4. KEEP YOUR SOIL HEALTHY AND CLEAN:
What does it mean to keep the soil clean? Don’t worry! I’m not asking you to start digging in the whole garden and clean it of stones and debris. Here is what you need to do to have clean and nourished soil:
- Avoid tilling the soil: Farmers used to think that this process was necessary to incorporate air into the ground; however, now they argue if this has any benefits at all. When tilling the soil, we uproot everything, and this process ruins the best part of the earth, which is buried deep down, exposing it to the sun, air, and wind. By doing so, the best organic matter is dispersed or washed away by the rains. When we till with machines, we kill all sorts of beneficial insects, worms, and microorganisms that work on behalf of gardeners.
- Feed your soil with compost: every spring, feed your soil with organic compost. This will help the soil restructure, and will strengthen it.
- Mulch the soil: organic mulches such as grass, straw, coffee grounds, corn cobs, and manure retain moisture in the earth, avoiding erosion. Mulch decomposes into humus, improving the soil’s fertility, consistency, and structure.
- Rotate Crops: this practice implies a scheme of rotation cultivation of different products on the same ground in different years or seasons. This technique reduces certain specific pests in the soil. Besides, it helps in reducing soil erosion and increases its fertility.
5. Beneficial Nematodes
Beneficial nematodes are becoming more and more popular for soil pest control. Beneficial nematodes are safe for humans and pets since they are entirely organic. They are safe to use in the soil and won’t harm other beneficial bugs such as bees or pollinators.
Beneficial Nematodes are tiny microscopic roundworms that mostly live in the soil. They work best against cutworms and grubs (more on this topic in this article). Their way of killing insects is quite creepy. They enter the larvae’s body through the mouth, anus, and respiratory openings. Then, they release their deadly bacteria into the host body, killing it within 48 hours. Once the host is dead, they transform its body into nutrients upon which they feed. They are easy to apply and cost-effective, however, the right timing and conditions are needed for them to be effective. The best time to release them is in late summer and early fall. This period coincides with the egg-hatching of specific pests, such as cutworms and grubs.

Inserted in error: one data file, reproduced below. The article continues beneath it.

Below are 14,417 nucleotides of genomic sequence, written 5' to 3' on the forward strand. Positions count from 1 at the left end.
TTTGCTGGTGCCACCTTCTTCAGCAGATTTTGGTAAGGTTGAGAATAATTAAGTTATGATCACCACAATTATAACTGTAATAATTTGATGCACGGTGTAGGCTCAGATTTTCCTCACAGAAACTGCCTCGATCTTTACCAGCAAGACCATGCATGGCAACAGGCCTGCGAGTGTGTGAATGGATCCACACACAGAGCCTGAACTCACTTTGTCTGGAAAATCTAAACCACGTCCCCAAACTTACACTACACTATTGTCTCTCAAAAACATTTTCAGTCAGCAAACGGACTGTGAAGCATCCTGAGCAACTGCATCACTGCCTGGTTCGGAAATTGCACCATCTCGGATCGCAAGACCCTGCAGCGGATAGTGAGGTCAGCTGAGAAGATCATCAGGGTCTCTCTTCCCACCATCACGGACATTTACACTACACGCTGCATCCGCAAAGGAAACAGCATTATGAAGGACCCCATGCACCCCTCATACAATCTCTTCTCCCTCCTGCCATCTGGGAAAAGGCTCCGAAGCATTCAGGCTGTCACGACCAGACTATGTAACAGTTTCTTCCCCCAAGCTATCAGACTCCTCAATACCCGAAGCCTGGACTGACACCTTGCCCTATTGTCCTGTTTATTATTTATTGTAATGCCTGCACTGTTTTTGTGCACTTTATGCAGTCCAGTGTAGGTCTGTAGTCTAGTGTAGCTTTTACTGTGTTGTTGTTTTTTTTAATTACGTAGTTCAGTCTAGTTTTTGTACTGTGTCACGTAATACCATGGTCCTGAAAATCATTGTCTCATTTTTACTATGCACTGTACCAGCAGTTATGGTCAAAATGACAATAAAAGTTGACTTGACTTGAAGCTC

How to get rid of tiny silver bugs in your potting soil
The potting soil in our home pots is not immune to parasite contamination. Sometimes you may spot tiny silver bugs emerging from the soil when repotting or digging around your plants. They are most likely springtails or isopods, creatures attracted to wet, organic soil. Reducing your watering may do the trick and be enough to create a hostile environment for these pests. Or perhaps your plant is infested with fungus gnats? These are minuscule black flies that live on your plant, and when disturbed, a cloud of tiny flies lifts off the soil. They don’t damage the plants, neither do the larvae, but are unwelcome house guests nevertheless. A simple reduction in watering is often all you need to control this common houseplant pest.
In conclusion, it is possible to reduce bug populations in your soil without using harsh chemicals. The five steps discussed in this article can help you create a plan to get rid of bugs while protecting the health of your garden. Good gardening practices, such as improving the soil, removing debris, and keeping your garden healthy, can help prevent future infestations. With a bit of planning and effort, you can successfully kill bugs in your soil and ensure a healthy garden environment.